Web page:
# This model is big enough for all of us!

Directions: Follow along with the slides, completing the questions in blue on your computer, and answering the questions in red in your journal.

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# Building better models

• So far, in the labs, we’ve learned how to make predictions using the line of best fit, also known as linear models or regression models.
• We’ve also learned how to measure our model’s prediction accuracy by cross-validation.
• In this lab, we’ll investigate the following question:

Will including more variables in our model improve its predictions?

# Divide & Conquer

• Start by loading the movie data and split it into two sets (see Lab 4C for help).
• A set named training that includes 75% of the data.
• A set named test that includes the remaining 25%.
• Remember to use set.seed.
• Create a linear model, using the training data, that predicts gross using runtime.
• Calculate the MSE of the model by making predictions for the test data.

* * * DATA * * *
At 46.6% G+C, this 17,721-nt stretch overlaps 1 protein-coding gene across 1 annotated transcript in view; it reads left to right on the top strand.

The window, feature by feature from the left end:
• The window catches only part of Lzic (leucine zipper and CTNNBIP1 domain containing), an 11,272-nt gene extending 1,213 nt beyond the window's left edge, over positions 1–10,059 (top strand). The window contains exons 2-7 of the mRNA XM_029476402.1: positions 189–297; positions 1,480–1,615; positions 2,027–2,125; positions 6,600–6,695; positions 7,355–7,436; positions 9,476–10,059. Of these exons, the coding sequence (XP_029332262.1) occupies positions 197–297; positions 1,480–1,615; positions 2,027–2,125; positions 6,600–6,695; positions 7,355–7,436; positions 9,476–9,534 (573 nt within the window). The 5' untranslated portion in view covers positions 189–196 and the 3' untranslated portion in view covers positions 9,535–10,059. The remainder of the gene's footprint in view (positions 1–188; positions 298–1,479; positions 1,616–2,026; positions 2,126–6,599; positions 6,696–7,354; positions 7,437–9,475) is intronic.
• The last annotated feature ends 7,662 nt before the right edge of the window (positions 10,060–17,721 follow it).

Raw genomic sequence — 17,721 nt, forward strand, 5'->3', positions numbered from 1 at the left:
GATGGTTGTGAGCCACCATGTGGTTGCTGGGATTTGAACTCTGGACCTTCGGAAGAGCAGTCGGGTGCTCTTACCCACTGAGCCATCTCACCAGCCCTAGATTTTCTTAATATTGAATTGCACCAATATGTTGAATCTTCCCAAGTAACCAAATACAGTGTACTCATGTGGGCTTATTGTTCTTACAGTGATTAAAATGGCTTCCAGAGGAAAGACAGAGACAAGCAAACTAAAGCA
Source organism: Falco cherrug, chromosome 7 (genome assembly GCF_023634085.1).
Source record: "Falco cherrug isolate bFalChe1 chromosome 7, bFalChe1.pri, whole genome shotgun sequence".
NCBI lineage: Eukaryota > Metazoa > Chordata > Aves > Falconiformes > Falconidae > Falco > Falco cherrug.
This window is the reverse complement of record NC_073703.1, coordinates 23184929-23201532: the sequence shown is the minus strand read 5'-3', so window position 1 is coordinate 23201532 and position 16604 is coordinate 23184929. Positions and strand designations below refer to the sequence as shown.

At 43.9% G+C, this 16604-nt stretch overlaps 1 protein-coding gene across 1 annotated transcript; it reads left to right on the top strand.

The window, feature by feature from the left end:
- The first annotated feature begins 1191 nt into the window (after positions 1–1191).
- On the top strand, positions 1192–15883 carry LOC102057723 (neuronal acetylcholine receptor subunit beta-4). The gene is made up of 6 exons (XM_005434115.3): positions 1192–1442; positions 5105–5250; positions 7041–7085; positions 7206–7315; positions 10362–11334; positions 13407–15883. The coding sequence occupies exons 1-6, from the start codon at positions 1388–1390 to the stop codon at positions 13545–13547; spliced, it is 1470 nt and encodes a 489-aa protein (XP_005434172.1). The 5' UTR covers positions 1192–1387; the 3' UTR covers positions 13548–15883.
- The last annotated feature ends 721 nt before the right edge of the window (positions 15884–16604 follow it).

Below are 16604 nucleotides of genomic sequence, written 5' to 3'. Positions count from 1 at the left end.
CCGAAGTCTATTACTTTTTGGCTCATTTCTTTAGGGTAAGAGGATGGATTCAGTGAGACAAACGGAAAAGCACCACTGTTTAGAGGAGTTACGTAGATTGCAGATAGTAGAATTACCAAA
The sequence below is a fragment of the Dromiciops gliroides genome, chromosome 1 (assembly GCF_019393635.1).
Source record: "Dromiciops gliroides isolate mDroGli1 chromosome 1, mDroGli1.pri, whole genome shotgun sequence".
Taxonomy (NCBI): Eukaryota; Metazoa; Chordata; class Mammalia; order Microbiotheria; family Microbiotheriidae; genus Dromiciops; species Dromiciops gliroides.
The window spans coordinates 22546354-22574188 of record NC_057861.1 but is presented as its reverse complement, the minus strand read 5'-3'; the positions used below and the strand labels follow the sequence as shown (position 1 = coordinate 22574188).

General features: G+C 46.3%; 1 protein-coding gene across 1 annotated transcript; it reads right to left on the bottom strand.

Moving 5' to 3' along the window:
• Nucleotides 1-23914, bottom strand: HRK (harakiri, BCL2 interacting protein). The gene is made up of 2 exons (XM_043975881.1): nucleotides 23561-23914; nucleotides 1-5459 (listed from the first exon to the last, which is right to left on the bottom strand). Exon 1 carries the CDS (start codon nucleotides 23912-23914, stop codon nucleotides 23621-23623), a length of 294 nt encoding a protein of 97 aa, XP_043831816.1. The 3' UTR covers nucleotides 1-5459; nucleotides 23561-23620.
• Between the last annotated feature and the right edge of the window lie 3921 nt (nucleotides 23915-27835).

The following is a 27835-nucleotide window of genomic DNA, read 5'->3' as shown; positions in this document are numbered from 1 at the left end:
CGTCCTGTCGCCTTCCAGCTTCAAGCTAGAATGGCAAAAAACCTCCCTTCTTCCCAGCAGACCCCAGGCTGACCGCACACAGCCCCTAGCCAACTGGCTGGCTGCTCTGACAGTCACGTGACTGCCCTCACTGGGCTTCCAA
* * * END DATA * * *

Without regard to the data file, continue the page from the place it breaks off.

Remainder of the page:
• Do you think that a movie’s runtime is the only factor that goes into how much a movie will make? What else might affect a movie’s gross?

• Data scientists often find that including more relevant information in their models leads to better predictions.
• Fill in the blanks below to predict gross using runtime and reviews_num.
lm(____ ~ ____ + ____, data = training)
• Does this new model make more or less accurate predictions? Describe the process you used to arrive at your conclusion.
• Write down the code you would use to include a 3rd variable, of your choosing, in your lm().

• Write down which other variables in the movie data you think would help you make better predictions.
• Assess whether your model makes more accurate predictions for the test data than the model that included only runtime and reviews_num.
• With your neighbors, determine which combination of variables leads to the best predictions for the test data.